An employee uses a robotic arm to help lift internal parts

An employee uses a robotic arm to help lift internal parts for a Mercedes-Benz C-Class at the Mercedes-Benz U.S. International factory in Vance, Alabama on June 8, 2017.

(Photo: Andrew Caballero-Reynolds/AFP via Getty Images)

GOP Governors Show 'How Scared They Are' of Workers Organizing With UAW

Congressman Greg Casar said the Republicans behind a new joint statement "sound more like corporate lobbyists than governors."

As Volkswagen workers in Tennessee began voting on whether to join the United Auto Workers, progressive critics on Wednesday continued to call out six Southern GOP governors for jointly saying they "are highly concerned about the unionization campaign driven by misinformation and scare tactics that the UAW has brought into our states."

Govs. Kay Ivey of Alabama, Brian Kemp of Georgia, Tate Reeves of Mississippi, Henry McMaster of South Carolina, Bill Lee of Tennessee, and Greg Abbott of Texas issued their statement in response to "the largest organizing drive in modern American history," which the UAW launched after major contract wins following a strike targeting the Big Three automakers—General Motors, Ford, and Stellantis—last year.

"As governors, we have a responsibility to our constituents to speak up when we see special interests looking to come into our state and threaten our jobs and the values we live by," the Republican leaders said, claiming that "unionization would certainly put our states' jobs in jeopardy" and the UAW is "making big promises to our constituents that they can't deliver on."

"We have serious reservations that the UAW leadership can represent our values. They proudly call themselves democratic socialists and seem more focused on helping President [Joe] Biden get reelected than on the autoworker jobs being cut at plants they already represent," the governors added, nodding to the union's January endorsement of the Democrat—UAW president Shawn Fain also called the presumptive Republican nominee, former President Donald Trump, a "scab."

The Economic Policy Institutesaid Wednesday that the governors' anti-union statement "clearly shows how scared they are that workers organizing with UAW to improve jobs and wages will upend the highly unequal, failed anti-worker economic development model of Southern states."

Responding to the statement on social media, the Congressional Labor Caucus declared that "we speak up when we see threats to workers' rights. Workers must be allowed to choose whether to form a union on their own—free from influence from their employers or politicians. Shame on these governors for putting out this anti-union propaganda."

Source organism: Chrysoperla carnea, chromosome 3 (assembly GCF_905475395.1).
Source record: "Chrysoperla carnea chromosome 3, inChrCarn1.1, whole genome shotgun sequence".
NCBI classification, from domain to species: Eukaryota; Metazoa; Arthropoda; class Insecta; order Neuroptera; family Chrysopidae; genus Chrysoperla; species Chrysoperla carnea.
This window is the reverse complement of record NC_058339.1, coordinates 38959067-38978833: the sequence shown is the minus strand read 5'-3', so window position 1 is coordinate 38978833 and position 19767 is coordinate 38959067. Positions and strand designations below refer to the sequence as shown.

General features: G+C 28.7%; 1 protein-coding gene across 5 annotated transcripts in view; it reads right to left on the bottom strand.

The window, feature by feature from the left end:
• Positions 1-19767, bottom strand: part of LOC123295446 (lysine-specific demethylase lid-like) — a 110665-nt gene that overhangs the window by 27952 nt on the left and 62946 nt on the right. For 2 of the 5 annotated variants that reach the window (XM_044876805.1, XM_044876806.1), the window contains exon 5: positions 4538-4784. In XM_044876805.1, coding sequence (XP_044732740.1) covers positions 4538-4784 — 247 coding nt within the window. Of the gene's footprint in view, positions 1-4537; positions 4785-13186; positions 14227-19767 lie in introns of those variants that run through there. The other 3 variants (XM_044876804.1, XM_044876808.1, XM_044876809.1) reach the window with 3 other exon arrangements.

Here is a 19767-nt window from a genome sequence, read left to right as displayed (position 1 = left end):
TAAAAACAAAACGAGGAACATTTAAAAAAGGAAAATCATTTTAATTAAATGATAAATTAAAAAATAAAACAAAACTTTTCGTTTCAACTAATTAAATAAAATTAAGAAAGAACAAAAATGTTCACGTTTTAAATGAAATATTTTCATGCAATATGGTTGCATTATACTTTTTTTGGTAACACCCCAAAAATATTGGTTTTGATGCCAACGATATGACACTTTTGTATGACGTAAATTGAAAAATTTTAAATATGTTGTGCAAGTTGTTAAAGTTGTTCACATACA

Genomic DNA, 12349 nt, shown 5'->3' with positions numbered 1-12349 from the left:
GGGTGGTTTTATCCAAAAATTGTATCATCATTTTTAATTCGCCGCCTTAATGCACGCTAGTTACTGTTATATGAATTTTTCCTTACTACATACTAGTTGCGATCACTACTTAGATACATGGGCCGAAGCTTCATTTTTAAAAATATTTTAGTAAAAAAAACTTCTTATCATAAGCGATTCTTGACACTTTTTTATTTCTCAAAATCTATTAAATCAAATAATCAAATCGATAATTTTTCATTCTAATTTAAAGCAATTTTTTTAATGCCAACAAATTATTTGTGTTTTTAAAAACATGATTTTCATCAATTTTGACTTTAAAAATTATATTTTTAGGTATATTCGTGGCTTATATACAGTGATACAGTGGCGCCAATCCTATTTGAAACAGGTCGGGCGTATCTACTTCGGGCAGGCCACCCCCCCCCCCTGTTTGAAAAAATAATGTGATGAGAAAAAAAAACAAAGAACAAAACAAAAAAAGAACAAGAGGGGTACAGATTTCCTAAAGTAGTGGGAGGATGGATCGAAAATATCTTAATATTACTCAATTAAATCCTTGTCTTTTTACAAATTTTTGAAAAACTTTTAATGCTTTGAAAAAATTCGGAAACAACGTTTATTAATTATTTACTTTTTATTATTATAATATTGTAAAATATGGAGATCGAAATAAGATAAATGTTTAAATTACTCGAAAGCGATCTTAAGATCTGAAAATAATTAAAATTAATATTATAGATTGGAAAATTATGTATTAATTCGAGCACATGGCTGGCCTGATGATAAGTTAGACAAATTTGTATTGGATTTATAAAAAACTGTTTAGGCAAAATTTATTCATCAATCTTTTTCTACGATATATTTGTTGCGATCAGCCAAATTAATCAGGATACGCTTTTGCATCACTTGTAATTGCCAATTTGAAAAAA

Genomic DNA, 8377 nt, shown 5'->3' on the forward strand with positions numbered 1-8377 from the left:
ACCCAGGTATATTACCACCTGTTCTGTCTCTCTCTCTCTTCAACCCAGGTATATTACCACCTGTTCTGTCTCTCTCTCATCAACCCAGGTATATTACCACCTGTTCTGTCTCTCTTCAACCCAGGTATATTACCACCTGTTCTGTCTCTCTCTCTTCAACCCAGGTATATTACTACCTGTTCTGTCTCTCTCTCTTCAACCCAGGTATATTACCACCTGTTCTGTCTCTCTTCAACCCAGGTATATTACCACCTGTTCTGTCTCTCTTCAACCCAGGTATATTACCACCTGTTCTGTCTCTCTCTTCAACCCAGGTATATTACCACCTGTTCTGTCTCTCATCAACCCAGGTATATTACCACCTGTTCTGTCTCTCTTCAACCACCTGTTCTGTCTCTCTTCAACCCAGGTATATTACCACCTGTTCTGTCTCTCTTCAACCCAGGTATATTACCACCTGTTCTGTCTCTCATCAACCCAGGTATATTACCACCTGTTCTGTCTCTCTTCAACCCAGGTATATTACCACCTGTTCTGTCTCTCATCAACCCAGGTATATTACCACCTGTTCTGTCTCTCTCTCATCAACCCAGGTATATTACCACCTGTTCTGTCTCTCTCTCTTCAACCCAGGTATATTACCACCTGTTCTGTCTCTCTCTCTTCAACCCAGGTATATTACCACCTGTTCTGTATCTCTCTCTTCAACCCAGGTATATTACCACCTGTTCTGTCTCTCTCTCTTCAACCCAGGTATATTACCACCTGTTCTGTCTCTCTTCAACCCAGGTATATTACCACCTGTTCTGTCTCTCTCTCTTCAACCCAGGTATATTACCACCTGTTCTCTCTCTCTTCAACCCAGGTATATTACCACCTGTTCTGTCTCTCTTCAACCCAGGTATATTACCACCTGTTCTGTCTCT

After Ivey shared the statement on social media, Nina Turner, a senior fellow at the Institute on Race, Power, and Political Economy, asked, "Better wages and working conditions are against the values of your state?"

MSNBC's Chris Hayes was even snarkier, jokingly calling the statement "yet more evidence of the populist, pro-worker turn of the Trump-era GOP."

The UAW vote in Chattanooga, Tennessee is set to wrap up on Friday. Then, attention is expected to shift to Vance, Alabama. Workers at a nonunion Mercedes-Benz plant there submitted a petition to the National Labor Relations Board earlier this month requesting an election to join the union.

Noting Ivey's social media post about the statement, Diana Hussein, who does communications work for the UAW, said: "She's mad cuz she wants to keep the Alabama discount that leaves workers behind. No more! #StandUpUAW."

Sara Nelson, president of the Association of Flight Attendants-CWA, also took aim at Ivey, saying, "You used Alabama taxpayers' money to have state troopers escort out-of-state scabs to break the strike of YOUR constituents."

Nelson explained that she was referring to the "hardworking" United Mine Workers of America members employed by Warrior Met, "who were fighting for the right to see their families more than a few days a year."

More Perfect Union told Ivey that "unions only threaten your values if you value denying workers a living wage and good benefits."

In contrast with the Republican governors, around two-thirds of the Senate Democratic Caucus in January wrote to 13 nonunion automakers—including Mercedes and Volkswagen—urging them not to illegally block UAW organizing at their plants.

"We are concerned by reporting at numerous automakers that management has acted illegally to block unionization efforts," the senators stressed, citing multiple examples. "These retaliatory actions are hostile to workers' rights and must not be repeated if further organizing efforts are made by these companies' workers. We therefore urge you all to commit to implementation of a neutrality agreement at your manufacturing plants."

Welcoming their letter, Fain said that "every autoworker in this country deserves their fair share of the auto industry's record profits, whether at the Big Three or the Nonunion 13. We applaud these U.S. senators for standing with workers who are standing up for economic justice on the job."

"It's time for the auto companies to stop breaking the law and take their boot off the neck of the American autoworker," the union leader added, "whether they're at Volkswagen, Toyota, Tesla, or any other corporation doing business in this country."

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